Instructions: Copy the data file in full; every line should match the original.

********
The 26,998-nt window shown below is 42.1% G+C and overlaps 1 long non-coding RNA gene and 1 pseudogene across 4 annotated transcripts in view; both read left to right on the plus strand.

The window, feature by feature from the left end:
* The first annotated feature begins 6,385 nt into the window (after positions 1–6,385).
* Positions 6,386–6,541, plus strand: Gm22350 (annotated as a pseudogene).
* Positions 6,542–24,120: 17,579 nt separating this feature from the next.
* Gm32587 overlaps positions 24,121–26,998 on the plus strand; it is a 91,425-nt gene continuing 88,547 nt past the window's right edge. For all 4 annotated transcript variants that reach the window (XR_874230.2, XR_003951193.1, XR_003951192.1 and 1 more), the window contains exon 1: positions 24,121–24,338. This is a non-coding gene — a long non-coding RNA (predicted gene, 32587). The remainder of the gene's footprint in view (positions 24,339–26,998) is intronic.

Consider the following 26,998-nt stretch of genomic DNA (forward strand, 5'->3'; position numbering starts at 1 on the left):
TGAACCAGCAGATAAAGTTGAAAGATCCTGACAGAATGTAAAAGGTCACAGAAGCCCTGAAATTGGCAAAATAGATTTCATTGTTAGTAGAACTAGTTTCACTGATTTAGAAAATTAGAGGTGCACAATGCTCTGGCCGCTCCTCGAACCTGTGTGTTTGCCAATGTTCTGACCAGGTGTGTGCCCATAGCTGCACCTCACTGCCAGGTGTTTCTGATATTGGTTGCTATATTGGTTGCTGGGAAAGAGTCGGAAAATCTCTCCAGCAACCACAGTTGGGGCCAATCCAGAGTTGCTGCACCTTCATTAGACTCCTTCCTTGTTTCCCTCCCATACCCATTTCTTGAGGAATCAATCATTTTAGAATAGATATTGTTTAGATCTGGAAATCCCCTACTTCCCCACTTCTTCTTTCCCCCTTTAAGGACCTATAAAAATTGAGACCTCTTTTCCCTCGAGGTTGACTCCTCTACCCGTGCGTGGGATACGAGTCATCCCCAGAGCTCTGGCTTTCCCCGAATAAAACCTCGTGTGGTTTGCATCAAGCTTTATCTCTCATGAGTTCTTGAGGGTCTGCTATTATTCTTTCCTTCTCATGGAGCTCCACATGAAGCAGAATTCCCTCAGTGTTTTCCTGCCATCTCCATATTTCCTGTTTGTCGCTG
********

The 26,998-nt window shown below is 42.1% G+C and overlaps 1 long non-coding RNA gene and 1 pseudogene across 4 annotated transcripts in view; both read left to right on the plus strand.

The window, feature by feature from the left end:
* The first annotated feature begins 6,385 nt into the window (after positions 1–6,385).
* Positions 6,386–6,541, plus strand: Gm22350 (annotated as a pseudogene).
* Positions 6,542–24,120: 17,579 nt separating this feature from the next.
* Gm32587 overlaps positions 24,121–26,998 on the plus strand; it is a 91,425-nt gene continuing 88,547 nt past the window's right edge. For all 4 annotated transcript variants that reach the window (XR_874230.2, XR_003951193.1, XR_003951192.1 and 1 more), the window contains exon 1: positions 24,121–24,338. This is a non-coding gene — a long non-coding RNA (predicted gene, 32587). The remainder of the gene's footprint in view (positions 24,339–26,998) is intronic.

Consider the following 26,998-nt stretch of genomic DNA (forward strand, 5'->3'; position numbering starts at 1 on the left):
TGAACCAGCAGATAAAGTTGAAAGATCCTGACAGAATGTAAAAGGTCACAGAAGCCCTGAAATTGGCAAAATAGATTTCATTGTTAGTAGAACTAGTTTCACTGATTTAGAAAATTAGAGGTGCACAATGCTCTGGCCGCTCCTCGAACCTGTGTGTTTGCCAATGTTCTGACCAGGTGTGTGCCCATAGCTGCACCTCACTGCCAGGTGTTTCTGATATTGGTTGCTATATTGGTTGCTGGGAAAGAGTCGGAAAATCTCTCCAGCAACCACAGTTGGGGCCAATCCAGAGTTGCTGCACCTTCATTAGACTCCTTCCTTGTTTCCCTCCCATACCCATTTCTTGAGGAATCAATCATTTTAGAATAGATATTGTTTAGATCTGGAAATCCCCTACTTCCCCACTTCTTCTTTCCCCCTTTAAGGACCTATAAAAATTGAGACCTCTTTTCCCTCGAGGTTGACTCCTCTACCCGTGCGTGGGATACGAGTCATCCCCAGAGCTCTGGCTTTCCCCGAATAAAACCTCGTGTGGTTTGCATCAAGCTTTATCTCTCATGAGTTCTTGAGGGTCTGCTATTATTCTTTCCTTCTCATGGAGCTCCACATGAAGCAGAATTCCCTCAGTGTTTTCCTGCCATCTCCATATTTCCTGTTTGTCGCTG